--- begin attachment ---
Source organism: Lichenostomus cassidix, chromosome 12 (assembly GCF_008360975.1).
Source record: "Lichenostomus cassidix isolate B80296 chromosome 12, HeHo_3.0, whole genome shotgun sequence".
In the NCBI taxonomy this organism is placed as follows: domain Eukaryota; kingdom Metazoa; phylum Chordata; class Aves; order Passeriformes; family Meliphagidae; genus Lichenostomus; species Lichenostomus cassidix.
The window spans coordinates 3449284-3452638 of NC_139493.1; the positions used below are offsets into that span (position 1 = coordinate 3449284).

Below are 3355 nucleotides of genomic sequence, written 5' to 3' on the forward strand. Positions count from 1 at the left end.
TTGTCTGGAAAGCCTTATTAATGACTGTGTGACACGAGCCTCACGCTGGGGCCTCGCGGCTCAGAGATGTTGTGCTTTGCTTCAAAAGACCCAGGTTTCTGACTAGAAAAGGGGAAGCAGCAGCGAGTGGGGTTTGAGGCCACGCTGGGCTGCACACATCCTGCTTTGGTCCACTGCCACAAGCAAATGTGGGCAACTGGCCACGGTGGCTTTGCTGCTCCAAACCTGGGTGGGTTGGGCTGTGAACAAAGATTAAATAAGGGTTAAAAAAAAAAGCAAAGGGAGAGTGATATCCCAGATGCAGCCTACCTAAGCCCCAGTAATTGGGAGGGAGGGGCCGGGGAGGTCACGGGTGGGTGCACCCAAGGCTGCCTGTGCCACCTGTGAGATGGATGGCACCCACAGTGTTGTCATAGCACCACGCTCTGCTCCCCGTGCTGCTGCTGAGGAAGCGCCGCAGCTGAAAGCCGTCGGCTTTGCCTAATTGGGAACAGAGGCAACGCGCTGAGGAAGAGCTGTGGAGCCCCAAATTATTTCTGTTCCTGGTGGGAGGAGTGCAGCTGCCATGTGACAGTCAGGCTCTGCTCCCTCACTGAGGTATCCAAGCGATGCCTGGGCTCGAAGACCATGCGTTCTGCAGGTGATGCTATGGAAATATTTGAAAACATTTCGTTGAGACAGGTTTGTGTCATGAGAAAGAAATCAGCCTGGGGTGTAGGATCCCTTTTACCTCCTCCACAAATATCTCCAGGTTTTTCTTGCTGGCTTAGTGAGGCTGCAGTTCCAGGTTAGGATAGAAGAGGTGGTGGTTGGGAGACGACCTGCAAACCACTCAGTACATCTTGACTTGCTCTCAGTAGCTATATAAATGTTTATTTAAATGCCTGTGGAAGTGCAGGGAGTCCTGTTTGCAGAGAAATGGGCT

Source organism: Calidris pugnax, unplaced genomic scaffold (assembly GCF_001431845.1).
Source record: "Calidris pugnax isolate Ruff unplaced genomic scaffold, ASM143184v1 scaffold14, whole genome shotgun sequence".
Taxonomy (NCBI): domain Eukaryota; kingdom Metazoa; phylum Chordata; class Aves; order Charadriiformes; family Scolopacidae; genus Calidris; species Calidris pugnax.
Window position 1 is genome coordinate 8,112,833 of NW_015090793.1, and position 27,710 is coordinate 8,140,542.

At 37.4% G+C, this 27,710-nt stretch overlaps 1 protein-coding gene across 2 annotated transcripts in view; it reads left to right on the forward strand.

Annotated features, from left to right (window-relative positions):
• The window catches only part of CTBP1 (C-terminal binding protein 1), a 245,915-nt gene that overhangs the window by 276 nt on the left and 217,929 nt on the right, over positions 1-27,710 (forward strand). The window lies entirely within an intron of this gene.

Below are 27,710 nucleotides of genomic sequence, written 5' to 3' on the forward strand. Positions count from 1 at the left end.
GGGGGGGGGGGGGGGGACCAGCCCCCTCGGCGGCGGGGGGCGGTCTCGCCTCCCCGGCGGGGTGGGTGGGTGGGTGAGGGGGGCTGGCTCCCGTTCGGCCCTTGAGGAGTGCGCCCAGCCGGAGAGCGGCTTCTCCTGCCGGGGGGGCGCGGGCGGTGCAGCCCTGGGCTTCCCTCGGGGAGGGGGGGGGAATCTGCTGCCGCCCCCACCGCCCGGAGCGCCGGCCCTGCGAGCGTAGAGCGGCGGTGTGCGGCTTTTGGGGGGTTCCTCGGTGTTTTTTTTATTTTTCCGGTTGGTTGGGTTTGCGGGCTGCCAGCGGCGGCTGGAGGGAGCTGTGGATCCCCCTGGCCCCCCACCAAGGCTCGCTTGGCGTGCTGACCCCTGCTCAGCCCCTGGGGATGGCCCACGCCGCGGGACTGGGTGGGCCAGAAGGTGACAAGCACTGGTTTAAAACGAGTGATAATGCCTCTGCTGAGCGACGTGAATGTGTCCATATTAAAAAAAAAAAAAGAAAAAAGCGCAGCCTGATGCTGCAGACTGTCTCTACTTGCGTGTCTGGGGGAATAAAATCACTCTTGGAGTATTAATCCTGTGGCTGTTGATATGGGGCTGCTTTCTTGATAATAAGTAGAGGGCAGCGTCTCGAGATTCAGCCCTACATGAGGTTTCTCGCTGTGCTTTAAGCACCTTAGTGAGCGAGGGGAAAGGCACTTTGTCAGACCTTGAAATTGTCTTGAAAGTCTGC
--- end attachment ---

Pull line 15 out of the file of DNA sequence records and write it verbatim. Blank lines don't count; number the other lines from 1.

GGGGGGGGGGGGGGGGACCAGCCCCCTCGGCGGCGGGGGGCGGTCTCGCCTCCCCGGCGGGGTGGGTGGGTGGGTGAGGGGGGCTGGCTCCCGTTCGGCCCTTGAGGAGTGCGCCCAGCCGGAGAGCGGCTTCTCCTGCCGGGGGGGCGCGGGCGGTGCAGCCCTGGGCTTCCCTCGGGGAGGGGGGGGGAATCTGCTGCCGCCCCCACCGCCCGGAGCGCCGGCCCTGCGAGCGTAGAGCGGCGGTGTGCGGCTTTTGGGGGGTTCCTCGGTGTTTTTTTTATTTTTCCGGTTGGTTGGGTTTGCGGGCTGCCAGCGGCGGCTGGAGGGAGCTGTGGATCCCCCTGGCCCCCCACCAAGGCTCGCTTGGCGTGCTGACCCCTGCTCAGCCCCTGGGGATGGCCCACGCCGCGGGACTGGGTGGGCCAGAAGGTGACAAGCACTGGTTTAAAACGAGTGATAATGCCTCTGCTGAGCGACGTGAATGTGTCCATATTAAAAAAAAAAAAAGAAAAAAGCGCAGCCTGATGCTGCAGACTGTCTCTACTTGCGTGTCTGGGGGAATAAAATCACTCTTGGAGTATTAATCCTGTGGCTGTTGATATGGGGCTGCTTTCTTGATAATAAGTAGAGGGCAGCGTCTCGAGATTCAGCCCTACATGAGGTTTCTCGCTGTGCTTTAAGCACCTTAGTGAGCGAGGGGAAAGGCACTTTGTCAGACCTTGAAATTGTCTTGAAAGTCTGC